It's day four of London fashion week already (yes, really), so we get you up to speed on what you've missed

One of the things we love most about London Fashion Week is the sense of creativity and vibrancy that seems to spring from its top designers. Perhaps the grey skies and gloomy weather inspires a stronger sense of imagination, because there's always a riot of colour, print and anything-goes attitude that comes careening off the runway at London Fashion Week.

Topshop Unique didn't just attract a smattering of Britain's favourite It-girls (Alexa Chung, Cressida Bonas and Suki Waterhouse), but provided an entire collection made of cool-girl staples perfectly poised for layering, such as furry coats, button-downs, rolled-up sleeved blazer and chunky boyfriend-style cricket vests. Also evident were floaty dresses with delicate flower prints - a trend extended and blown up to maximum effect at Mary Katrantzou. The designer's folk-ish florals may have had a gypsy vibe, but there was also an element of the celestial about some of the out-of-this-world fabrications and 3D ruffles.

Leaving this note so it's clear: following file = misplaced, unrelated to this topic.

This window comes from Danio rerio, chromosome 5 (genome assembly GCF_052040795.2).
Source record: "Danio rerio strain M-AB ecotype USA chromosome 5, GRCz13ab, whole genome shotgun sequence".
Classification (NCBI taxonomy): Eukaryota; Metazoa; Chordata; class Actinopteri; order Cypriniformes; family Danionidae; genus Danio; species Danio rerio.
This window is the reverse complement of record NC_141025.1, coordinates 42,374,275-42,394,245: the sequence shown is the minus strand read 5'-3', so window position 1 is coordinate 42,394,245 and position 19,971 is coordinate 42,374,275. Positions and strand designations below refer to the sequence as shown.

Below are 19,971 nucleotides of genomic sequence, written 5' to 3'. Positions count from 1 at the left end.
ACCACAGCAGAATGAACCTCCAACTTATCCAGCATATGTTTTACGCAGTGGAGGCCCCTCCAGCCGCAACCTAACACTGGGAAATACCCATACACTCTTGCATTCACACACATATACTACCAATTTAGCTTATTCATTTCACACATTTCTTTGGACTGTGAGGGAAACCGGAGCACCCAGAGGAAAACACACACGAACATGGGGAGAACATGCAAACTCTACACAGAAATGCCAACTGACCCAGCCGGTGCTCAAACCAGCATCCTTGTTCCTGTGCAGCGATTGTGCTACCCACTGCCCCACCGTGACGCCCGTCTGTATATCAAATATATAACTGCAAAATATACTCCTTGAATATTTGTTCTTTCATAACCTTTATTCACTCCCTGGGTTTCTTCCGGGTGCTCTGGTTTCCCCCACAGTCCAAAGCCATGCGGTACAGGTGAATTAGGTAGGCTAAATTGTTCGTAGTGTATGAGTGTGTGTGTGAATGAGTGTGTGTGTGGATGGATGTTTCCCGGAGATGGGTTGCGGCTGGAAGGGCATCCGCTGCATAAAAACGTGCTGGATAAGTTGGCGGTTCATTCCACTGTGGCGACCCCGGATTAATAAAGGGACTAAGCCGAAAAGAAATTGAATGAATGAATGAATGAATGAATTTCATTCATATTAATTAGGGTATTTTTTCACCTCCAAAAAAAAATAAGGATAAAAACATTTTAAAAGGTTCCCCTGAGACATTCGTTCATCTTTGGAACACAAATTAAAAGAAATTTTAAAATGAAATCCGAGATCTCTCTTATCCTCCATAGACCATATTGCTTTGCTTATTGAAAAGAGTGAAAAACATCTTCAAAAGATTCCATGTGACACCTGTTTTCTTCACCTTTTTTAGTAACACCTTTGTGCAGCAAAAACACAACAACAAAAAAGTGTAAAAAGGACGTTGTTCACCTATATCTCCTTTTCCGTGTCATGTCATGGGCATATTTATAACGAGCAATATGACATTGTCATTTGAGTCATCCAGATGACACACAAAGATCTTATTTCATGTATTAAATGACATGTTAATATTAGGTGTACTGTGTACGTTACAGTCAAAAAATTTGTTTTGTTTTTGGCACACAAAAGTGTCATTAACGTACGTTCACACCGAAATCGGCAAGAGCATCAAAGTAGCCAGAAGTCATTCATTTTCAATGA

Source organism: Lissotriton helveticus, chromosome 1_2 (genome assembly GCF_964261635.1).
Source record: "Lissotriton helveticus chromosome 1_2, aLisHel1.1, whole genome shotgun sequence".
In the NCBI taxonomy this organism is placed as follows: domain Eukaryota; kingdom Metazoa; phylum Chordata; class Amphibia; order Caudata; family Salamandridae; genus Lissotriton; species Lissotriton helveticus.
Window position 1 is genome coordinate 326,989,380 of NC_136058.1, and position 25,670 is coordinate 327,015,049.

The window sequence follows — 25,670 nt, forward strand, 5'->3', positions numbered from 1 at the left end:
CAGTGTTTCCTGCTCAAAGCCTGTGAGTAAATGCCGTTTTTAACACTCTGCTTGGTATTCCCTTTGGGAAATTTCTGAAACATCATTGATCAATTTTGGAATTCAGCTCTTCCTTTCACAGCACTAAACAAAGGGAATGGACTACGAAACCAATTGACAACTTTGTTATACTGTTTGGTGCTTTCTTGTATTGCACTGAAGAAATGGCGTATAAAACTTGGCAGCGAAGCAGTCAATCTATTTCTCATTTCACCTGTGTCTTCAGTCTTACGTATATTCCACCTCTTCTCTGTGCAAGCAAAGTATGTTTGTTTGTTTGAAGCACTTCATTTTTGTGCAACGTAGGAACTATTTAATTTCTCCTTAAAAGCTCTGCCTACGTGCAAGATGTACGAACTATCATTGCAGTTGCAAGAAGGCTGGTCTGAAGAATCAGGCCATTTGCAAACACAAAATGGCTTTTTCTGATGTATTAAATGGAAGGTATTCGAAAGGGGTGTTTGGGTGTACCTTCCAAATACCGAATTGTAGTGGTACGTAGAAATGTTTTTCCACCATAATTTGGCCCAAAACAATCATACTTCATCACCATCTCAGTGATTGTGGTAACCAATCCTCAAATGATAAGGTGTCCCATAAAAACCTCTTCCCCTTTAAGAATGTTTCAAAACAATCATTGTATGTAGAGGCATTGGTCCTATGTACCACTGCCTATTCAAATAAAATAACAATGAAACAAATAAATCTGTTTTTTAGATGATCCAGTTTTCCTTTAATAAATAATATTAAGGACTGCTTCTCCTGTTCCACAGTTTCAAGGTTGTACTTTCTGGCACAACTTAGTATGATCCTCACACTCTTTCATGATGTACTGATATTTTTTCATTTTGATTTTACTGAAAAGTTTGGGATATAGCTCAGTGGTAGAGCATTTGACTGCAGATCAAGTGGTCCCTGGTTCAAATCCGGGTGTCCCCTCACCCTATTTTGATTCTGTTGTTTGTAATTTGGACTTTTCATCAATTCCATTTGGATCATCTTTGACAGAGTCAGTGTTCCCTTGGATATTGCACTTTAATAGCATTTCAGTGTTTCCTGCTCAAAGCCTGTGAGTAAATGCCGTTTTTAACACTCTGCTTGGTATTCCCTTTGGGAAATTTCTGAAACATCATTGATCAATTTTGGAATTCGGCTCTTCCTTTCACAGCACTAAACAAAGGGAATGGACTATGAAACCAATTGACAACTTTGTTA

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While peaches and mustard tones opened the Emilia Wickstead show, the designer closed with bold '50s-style florals in perfectly clashing tones of orange and blue. Further afield, House of Holland took its influences from the Johnny Depp drug vehicle Fear and Loathing in Las Vegas, presenting a typically eclectic show packed with patchworked floral and animal prints, safari suits and bright primary colours. Oh yeah, and bucket hats, of course - a direct nod to the acid trippy stylings of Fear and Loathing's central character Raoul Duke.

Jonathan Saunders also got heavily into print, in a grown-up collection of sleek bias cut slip and kimono-style dresses and easy-wear separates. With virtually no black in sight, it was a joyous rainbow-coloured collection of panelled prints and textures. Lastly, J.W. Anderson went all out in a collection of quirky pieces with balloon sleeves, skimpy bralets, lots of ruffled detail and swirling prints.

LFW recap: an explosion of colour and print from Britain’s brightest

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